Haiti: No justification in our age
For many Alamedans, it has been days of watching the news come in from Haiti. That first night there was almost nothing – a city crumbled onto itself without electricity or communications. Then there were days of stories each more horrible than the next, smashed buildings, smashed people, civil disorder, the struggle to provide water and food and medical care. “I wish I were a doctor or a nurse,” a friend said one morning earlier this week over coffee at Alameda Towne Centre. “Something useful.” We were spending the morning working across the table from one another laptops open, documents out on the table.
And now, ten days later, the stories and images of horrors keep coming – and many of us are left with the contrast of the opulence of our lives with the poverty elsewhere. “Such a nice clean bathroom,” my friend said, coming back to the table. “Running water and paper towels.” We are both comfortable, enjoying warm soup on a rainy day. But it’s hard not to stop in our tracks and reflect on the moment – the Panera café; the lovely breads and pastries; hot, fresh teas and coffees; wireless; electricity – all in stark contrast to the rubble, chaos and pain in Haiti.
While the earthquake is stunningly horrible, suffering has been ongoing in Haiti for a long time. On one news report, an anchor talks about the mud cakes he’d seen women selling in the market slums on previous trips to Haiti – no food value, but something a mother can buy to give her child a sense of fullness. A church worker, who moved from the USA to Haiti to offer help, including prenatal care to pregnant young women, writes of a 15-year-old girl who gave birth at home for wont of transportation to a hospital – this before the quake. And when she saw the young mom a week after she’d give birth, the girl could hardly walk. The teen mom had never been to a doctor and was torn and not healing and in pain and at risk. In Haiti, only 67 percent of grade school-aged children go to school – and fewer than 30 percent of children reach sixth grade. Only 20 percent of eligible people are enrolled in secondary school.
Late last week there was a wave of outrage when luxury liners docked at a beautiful beach in Haiti, some of the cruise ship passengers apparently indifferent to the chaos on the other side of the island. And though we in Alameda are not passengers on those cruise ships, we live with these contrasts between affluence and poverty, suffering and ease. Maybe it’s not on your block, but it’s in our town, certainly, and all across the Bay Area, around the world. We live with these contrasts always; it’s part of what and how we are.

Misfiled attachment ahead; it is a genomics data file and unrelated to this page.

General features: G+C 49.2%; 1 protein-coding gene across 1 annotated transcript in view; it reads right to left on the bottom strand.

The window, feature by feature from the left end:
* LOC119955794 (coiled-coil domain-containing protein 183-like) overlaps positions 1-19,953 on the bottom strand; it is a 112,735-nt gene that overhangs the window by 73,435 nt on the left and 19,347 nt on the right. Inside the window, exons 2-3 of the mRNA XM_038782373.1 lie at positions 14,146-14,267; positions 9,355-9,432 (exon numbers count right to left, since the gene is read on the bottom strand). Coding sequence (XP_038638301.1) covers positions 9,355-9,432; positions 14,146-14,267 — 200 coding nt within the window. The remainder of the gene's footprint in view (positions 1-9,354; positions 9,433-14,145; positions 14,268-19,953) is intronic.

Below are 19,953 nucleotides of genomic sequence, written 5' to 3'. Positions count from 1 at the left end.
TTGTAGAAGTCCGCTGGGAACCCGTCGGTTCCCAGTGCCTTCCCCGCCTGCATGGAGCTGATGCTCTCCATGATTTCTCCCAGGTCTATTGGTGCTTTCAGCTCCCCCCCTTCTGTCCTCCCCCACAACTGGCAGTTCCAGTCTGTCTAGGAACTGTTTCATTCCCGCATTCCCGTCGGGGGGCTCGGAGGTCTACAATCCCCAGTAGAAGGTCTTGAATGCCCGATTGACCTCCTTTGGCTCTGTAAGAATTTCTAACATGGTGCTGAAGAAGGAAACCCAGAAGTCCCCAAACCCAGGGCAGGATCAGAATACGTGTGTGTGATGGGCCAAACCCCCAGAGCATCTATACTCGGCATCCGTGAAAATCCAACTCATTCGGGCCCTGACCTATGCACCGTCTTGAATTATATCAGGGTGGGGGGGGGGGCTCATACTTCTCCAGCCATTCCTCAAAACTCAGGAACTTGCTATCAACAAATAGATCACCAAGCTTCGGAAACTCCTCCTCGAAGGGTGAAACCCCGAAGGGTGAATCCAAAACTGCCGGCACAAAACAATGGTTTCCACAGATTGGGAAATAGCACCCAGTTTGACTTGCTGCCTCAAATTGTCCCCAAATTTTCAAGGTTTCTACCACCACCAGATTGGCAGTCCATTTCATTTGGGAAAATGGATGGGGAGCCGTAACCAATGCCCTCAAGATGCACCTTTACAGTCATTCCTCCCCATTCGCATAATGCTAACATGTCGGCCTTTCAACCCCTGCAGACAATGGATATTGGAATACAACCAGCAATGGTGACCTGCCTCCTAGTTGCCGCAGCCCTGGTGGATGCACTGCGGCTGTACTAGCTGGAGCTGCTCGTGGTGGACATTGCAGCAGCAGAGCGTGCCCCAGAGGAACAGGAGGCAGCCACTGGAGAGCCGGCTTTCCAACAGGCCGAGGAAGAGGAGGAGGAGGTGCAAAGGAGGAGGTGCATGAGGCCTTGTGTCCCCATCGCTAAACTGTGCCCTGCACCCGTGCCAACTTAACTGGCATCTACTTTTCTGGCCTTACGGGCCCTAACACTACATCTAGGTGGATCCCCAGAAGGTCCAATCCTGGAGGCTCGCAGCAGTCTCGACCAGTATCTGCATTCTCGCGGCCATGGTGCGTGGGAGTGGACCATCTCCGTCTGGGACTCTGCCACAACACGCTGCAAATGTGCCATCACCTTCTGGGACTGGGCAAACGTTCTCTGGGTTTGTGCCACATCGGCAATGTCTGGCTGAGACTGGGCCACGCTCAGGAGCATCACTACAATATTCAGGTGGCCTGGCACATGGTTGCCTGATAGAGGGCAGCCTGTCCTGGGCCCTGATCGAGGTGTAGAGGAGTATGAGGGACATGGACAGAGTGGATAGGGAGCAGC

It was heartening in the days after the quake to hear that the much-maligned George W. Bush joined with the much-maligned Bill Clinton (we could learn to be not so hard on the brave people who step forward to try make a better public life for all of us) to support the fundraising and relief effort. Why does it take a tragedy in which unidentified bodies are bulldozed into mass graves to unite Democrats and Republicans in this country? Imagine if we could keep our eyes on the prize – creating a better life for all people – all the time, not just in the face of massive death and destruction?
Here on the Island, perhaps it’s time for a bit of perspective on the local debates that separate us. Why must we wait for tragedy to unite us? One lesson of Haiti is that disaster forces us to acknowledge how intimately we are tied together. A fire in a neighbor’s house may soon be our fire. If the soft-story apartment buildings constructed on landfill by the Bay collapse in an earthquake, there will be many more injured, many more dead, many more homeless – our limited resources will be stretched. After this tragedy is forgotten, will we remember to remember?
Eve Pearlman offers her take on Alameda’s stories, big and small, every Friday on The Island. Contact her at firstname.lastname@example.org.